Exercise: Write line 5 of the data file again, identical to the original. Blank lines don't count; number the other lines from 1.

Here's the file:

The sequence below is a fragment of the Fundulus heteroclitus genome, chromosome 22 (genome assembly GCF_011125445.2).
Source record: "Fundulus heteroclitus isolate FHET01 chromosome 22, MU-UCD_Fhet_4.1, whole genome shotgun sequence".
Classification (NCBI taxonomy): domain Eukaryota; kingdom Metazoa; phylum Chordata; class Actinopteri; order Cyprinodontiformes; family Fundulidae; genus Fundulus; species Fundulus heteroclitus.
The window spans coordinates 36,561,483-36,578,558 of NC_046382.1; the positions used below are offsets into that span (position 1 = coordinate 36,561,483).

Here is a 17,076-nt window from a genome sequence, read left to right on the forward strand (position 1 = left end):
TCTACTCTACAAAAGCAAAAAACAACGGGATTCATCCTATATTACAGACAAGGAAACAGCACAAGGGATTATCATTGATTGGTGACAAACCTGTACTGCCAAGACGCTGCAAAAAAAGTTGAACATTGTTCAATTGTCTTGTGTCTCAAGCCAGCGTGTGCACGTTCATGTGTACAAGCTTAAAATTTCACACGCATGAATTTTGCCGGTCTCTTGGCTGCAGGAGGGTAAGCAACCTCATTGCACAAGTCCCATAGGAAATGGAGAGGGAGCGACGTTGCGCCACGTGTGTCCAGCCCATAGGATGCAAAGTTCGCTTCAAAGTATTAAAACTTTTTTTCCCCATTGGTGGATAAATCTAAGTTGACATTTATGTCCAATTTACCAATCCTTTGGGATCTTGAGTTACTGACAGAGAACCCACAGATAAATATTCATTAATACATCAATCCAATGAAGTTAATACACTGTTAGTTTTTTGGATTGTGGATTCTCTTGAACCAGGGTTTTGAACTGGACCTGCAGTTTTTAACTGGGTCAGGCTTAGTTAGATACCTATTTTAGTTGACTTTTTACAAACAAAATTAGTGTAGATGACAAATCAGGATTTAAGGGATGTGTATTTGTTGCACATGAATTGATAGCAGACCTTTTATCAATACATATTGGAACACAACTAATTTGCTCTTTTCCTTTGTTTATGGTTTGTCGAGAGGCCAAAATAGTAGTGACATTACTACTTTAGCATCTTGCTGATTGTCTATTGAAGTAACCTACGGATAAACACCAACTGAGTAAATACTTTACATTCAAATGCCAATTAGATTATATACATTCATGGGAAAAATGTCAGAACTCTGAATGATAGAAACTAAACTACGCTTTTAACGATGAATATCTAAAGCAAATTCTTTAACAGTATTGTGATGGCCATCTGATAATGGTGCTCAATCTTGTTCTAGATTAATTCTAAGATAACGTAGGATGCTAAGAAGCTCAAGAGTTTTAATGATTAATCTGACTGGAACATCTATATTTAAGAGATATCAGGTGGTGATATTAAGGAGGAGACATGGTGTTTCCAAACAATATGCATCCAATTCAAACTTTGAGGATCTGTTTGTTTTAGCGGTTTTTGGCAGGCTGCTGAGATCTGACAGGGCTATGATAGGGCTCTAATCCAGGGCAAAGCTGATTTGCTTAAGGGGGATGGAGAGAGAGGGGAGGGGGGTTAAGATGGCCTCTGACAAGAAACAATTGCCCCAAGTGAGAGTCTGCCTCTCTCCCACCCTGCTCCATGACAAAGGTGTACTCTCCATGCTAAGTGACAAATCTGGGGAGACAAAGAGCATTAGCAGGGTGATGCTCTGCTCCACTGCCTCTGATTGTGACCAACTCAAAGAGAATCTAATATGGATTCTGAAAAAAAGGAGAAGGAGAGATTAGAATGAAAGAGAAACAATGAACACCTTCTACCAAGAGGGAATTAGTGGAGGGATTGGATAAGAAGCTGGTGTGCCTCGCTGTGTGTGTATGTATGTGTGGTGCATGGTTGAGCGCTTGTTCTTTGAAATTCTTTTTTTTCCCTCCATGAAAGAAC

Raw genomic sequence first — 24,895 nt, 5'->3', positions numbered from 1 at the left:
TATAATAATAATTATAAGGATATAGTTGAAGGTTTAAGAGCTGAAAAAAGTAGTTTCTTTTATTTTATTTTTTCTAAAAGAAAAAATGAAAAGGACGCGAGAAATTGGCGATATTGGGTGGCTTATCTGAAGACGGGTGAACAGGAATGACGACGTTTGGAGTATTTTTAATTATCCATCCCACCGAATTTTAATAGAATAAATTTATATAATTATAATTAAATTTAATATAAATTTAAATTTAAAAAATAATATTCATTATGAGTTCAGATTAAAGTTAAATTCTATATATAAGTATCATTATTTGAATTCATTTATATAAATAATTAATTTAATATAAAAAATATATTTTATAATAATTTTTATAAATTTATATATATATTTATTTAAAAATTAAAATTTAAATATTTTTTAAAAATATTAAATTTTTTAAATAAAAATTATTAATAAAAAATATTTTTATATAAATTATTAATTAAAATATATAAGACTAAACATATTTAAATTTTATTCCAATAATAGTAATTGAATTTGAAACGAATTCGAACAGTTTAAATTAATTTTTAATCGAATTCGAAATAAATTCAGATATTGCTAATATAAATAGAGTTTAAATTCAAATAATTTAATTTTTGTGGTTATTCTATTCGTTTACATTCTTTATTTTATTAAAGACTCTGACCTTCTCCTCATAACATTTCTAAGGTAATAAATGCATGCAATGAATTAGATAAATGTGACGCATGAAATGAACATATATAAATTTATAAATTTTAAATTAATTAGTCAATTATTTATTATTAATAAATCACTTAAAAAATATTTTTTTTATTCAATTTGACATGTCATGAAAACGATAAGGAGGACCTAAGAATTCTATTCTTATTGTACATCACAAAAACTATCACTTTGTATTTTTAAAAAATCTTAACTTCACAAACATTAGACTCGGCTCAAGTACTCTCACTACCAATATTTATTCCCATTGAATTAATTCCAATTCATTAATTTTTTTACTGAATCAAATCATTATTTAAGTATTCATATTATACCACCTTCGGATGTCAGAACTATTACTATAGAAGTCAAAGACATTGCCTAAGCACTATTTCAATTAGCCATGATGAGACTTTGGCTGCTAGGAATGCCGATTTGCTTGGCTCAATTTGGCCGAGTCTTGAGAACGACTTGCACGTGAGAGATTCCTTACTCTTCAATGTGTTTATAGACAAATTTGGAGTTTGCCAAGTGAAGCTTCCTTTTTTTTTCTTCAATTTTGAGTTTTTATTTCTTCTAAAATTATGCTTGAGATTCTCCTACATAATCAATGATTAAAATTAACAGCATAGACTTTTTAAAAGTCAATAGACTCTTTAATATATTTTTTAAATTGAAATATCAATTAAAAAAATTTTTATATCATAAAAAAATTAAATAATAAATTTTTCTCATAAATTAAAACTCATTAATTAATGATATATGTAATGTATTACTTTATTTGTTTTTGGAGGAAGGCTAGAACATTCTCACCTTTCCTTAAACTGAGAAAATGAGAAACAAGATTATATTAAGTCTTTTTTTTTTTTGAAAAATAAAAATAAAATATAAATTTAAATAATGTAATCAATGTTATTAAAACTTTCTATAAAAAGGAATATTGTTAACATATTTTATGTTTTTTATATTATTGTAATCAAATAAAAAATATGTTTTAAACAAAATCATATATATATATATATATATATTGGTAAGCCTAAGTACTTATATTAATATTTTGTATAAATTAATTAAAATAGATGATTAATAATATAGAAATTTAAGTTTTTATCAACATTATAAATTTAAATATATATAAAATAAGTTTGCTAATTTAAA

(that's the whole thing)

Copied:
Here is a 17,076-nt window from a genome sequence, read left to right on the forward strand (position 1 = left end):